Monday, April 3, 2017

Using the Scrum app during training

After using the scrum app during our match official group sprint sessions, I've made a few tweaks to the app. Update from the stores to get these improvements:
  1. Each time you choose a mode, the playlist is now limited to 10. There are more than 10 videos (and next update will include some new ones) but each time you choose a mode you get a random selection of only 10.
  2. Text on the answer buttons is now readable on iPhone 6 :)

If you haven't tried the app during training yet - I thoroughly recommend it. What we did:
  •  Warmed up as usual
  •  Paused running and each person using their own phone or tablet, watched a set of videos in normal mode, noting the score.
  •  Then we did our sprint session, running till fatigued.
  •  Paused again and each person using their own phone or tablet, watched a second set of videos in normal mode, noting the score.
  •  Used the score difference as an incentive - If you scored 10 on the first attempt and 8 on the second, you ran 2 more shuttles. This part is not essential but a little competition is motivating!
It was quite apparent the second time around that you had to focus harder on the activity. Most people did score better - but whether that was attributed to the greater effort or familiarity of the videos is hard to say. It was from this experience that we thought it would be good to limit the exercise to 10 videos, but work towards increasing the number of videos that the 10 can be selected from.

As you watch the videos you may be tempted to debate the individual result, but that's not the point of the exercise. The absolute score that you get isn't meaningful on its own. Remember the videos are shown as a random collection. Also remember that you don't have game context to help with your decision. This is a gut response. The training exercise here is to practice make decisions - and i believe the more under fatigue you are, the better!

If you haven't downloaded the app yet, find it here
NB: Scrum is a little hard to search for in the stores. If you search, I recommend you search for RCIP (on iOS) or Referee Coach in Practice (on Android) and then scroll down and see other apps from the same publisher.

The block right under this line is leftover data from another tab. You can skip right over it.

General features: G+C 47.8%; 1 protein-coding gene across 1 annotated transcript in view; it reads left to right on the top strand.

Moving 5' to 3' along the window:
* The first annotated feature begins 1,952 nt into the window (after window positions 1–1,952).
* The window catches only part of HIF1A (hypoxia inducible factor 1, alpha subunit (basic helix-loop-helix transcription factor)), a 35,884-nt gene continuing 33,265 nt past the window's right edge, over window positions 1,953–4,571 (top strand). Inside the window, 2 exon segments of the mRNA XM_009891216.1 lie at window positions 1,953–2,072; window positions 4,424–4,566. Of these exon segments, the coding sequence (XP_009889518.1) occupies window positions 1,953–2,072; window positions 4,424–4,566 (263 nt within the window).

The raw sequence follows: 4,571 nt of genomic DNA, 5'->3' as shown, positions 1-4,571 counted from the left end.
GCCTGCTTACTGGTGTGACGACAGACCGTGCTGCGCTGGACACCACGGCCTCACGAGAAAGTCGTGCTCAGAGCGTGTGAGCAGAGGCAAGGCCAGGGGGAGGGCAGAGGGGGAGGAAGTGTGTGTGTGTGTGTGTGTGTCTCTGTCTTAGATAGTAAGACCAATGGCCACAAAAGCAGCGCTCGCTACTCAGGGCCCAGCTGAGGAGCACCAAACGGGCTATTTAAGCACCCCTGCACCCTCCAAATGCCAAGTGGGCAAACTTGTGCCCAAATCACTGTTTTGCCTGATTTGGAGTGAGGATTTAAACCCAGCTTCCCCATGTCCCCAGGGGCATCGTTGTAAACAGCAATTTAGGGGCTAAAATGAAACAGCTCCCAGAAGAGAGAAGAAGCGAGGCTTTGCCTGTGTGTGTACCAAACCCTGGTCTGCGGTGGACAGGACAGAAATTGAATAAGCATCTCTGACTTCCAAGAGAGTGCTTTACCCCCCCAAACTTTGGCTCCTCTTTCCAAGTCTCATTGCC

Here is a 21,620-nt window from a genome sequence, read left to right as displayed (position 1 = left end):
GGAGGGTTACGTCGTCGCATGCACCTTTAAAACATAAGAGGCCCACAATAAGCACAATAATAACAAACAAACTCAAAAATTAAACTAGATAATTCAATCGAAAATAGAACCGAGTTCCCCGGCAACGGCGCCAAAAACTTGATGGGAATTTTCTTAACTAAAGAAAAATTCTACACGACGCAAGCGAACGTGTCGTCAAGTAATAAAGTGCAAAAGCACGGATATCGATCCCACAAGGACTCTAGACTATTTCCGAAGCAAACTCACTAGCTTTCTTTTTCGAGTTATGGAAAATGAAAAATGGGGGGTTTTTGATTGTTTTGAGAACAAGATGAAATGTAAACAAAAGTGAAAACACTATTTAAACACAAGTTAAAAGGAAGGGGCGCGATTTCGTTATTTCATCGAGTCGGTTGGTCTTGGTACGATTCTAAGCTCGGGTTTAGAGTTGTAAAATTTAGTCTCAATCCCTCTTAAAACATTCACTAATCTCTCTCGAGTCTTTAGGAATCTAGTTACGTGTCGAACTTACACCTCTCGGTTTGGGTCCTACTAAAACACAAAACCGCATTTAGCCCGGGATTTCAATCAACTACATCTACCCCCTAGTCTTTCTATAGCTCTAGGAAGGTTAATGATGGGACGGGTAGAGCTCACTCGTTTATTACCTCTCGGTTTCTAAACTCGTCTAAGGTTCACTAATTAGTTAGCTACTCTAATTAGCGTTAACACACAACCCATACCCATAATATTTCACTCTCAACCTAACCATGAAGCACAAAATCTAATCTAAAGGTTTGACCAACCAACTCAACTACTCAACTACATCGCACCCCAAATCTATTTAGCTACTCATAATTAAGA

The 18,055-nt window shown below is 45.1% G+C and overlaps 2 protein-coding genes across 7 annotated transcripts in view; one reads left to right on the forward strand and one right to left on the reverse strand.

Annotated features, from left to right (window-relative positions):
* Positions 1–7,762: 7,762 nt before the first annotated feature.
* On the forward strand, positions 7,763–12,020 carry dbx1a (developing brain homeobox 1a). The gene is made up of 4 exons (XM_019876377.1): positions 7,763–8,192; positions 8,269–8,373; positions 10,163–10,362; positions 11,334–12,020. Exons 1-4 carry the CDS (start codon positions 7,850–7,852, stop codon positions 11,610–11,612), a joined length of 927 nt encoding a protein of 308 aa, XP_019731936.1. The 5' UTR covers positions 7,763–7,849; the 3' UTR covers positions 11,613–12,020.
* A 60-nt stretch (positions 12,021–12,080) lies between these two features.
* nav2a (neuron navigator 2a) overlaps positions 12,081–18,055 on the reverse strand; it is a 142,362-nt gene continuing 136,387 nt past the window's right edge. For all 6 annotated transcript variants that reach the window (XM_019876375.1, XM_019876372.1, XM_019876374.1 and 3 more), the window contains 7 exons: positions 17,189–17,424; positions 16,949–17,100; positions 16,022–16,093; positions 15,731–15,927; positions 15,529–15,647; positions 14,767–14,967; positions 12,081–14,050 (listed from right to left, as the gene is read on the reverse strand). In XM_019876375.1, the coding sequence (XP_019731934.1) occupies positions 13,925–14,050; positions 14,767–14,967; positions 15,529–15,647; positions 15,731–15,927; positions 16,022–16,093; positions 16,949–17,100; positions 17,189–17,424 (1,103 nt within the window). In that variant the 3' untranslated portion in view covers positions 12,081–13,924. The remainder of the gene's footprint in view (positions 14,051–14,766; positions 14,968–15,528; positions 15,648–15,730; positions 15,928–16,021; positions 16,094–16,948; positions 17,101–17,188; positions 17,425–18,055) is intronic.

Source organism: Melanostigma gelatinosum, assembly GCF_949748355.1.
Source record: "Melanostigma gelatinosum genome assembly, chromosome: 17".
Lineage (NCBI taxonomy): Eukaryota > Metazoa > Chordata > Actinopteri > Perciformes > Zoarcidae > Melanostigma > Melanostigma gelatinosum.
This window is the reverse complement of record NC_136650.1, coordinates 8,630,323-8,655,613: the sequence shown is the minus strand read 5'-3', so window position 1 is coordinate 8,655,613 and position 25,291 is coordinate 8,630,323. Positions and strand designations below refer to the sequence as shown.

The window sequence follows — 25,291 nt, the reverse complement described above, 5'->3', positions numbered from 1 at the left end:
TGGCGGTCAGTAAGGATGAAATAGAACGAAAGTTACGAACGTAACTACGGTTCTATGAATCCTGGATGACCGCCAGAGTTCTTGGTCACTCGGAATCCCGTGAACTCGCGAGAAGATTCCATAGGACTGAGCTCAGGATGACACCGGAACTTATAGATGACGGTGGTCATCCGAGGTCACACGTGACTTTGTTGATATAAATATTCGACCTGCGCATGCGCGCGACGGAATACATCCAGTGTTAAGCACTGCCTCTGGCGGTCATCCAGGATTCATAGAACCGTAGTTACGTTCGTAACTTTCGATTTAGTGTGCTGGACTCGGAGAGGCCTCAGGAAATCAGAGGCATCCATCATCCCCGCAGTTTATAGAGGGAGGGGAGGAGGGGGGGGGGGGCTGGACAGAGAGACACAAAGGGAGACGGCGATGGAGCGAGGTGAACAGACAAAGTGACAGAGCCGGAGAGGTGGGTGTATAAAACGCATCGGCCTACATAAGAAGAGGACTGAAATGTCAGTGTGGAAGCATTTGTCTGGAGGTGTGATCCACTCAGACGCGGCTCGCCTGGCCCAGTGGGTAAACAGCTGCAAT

Friday, February 24, 2017

Scrum learning tool now in Apple and Google Play stores

Match Official Brain Training is blossoming in 2017, stay tuned and subscribe now for apps and resources to improve your refereeing.

Today, the Scrum learning tool has been released in the Apple and Google Play stores! Either search the store on your device or browse to this page and click the appropriate link below:

This app is a learning tool for rugby union referees to practice observing scrum scenarios making the correct decision.

After watching each short video clip, choose the response that the referee should give from the four choices on the right. The next video will automatically start.

You can use this app in three modes:
  •  normal speed with scoring - this is perceptual training - use this to develop your perceptual skills from repeated watching, processing and responding.
  • 1.5 times normal speed - this is stress exposure training - use this to improve the response you would give at normal speed, by training in a high stress environment
  • review mode (no scoring) - learning mode -  if you find your scoring low, use this mode to see an annotated screenshot with the answer explained after you make a choice.